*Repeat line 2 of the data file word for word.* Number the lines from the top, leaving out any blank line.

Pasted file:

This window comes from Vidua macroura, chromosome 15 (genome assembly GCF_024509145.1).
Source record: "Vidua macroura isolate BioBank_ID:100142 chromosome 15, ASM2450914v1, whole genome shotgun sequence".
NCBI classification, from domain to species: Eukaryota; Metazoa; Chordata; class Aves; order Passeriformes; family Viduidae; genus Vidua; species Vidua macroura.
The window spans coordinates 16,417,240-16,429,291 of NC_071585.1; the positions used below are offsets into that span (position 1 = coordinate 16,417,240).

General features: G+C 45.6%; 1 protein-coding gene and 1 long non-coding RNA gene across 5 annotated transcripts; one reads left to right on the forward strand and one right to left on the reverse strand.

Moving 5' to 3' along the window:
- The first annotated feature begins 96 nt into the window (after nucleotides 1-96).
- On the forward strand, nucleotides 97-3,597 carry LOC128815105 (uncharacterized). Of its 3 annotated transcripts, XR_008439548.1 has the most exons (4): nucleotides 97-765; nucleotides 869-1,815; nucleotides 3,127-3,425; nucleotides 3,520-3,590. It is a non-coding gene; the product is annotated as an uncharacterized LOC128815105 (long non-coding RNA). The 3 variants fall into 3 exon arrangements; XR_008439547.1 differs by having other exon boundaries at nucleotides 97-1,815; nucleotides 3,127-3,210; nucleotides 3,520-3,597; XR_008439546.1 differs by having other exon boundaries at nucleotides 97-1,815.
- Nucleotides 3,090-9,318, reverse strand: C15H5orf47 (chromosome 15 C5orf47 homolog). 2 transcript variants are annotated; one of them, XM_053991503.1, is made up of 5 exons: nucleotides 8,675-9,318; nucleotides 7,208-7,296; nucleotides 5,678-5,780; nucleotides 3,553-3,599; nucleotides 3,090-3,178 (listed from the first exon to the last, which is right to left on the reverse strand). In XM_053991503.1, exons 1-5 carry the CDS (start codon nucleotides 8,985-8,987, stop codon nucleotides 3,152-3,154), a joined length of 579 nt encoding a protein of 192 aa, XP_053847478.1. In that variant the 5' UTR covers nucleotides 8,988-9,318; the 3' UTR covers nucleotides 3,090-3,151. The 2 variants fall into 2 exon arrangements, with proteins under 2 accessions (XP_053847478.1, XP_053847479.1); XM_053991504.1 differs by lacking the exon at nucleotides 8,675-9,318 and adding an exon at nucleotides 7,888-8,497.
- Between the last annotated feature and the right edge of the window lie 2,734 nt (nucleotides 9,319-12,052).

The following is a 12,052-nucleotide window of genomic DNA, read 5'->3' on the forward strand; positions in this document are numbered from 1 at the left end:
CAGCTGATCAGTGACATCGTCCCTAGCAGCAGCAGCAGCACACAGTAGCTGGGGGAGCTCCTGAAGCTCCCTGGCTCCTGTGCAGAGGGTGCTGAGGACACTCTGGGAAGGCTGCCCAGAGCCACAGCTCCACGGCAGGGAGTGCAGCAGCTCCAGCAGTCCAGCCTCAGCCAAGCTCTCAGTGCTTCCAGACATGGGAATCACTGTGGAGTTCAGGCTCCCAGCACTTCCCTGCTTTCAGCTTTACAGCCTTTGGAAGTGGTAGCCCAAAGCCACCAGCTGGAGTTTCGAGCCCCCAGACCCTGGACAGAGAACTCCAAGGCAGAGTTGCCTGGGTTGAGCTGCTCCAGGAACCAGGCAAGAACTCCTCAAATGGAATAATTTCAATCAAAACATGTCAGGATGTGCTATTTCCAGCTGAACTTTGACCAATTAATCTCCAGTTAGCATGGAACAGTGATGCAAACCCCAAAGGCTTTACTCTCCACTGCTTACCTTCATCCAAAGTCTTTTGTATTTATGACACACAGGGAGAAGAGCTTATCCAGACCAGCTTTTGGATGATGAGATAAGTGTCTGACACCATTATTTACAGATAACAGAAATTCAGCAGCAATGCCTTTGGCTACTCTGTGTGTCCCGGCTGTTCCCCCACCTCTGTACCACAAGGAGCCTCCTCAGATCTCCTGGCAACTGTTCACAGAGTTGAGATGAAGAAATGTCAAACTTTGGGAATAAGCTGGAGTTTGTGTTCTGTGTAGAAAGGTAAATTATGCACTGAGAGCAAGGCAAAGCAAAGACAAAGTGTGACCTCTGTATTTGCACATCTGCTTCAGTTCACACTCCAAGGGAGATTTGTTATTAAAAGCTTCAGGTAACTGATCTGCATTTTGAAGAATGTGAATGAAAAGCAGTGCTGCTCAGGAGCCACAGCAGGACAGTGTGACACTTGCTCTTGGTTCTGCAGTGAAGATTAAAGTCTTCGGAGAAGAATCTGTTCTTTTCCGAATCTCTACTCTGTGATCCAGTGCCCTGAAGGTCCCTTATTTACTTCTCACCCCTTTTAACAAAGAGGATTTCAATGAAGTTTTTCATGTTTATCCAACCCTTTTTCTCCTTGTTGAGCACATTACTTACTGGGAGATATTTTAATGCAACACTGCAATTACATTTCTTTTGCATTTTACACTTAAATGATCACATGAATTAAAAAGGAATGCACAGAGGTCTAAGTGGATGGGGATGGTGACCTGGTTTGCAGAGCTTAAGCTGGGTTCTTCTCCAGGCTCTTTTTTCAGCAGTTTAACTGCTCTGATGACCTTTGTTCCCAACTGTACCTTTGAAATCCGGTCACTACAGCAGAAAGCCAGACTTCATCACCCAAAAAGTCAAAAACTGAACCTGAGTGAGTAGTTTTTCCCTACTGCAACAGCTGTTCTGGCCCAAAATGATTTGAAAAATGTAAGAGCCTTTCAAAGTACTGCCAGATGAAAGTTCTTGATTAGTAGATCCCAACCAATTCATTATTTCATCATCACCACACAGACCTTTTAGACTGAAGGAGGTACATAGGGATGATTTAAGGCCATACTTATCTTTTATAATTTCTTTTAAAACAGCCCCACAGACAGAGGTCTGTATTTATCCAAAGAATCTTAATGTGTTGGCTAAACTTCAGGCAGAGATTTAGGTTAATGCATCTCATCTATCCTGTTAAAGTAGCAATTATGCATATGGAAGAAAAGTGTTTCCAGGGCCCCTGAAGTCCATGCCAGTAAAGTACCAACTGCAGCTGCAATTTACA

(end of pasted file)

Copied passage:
Source record: "Vidua macroura isolate BioBank_ID:100142 chromosome 15, ASM2450914v1, whole genome shotgun sequence".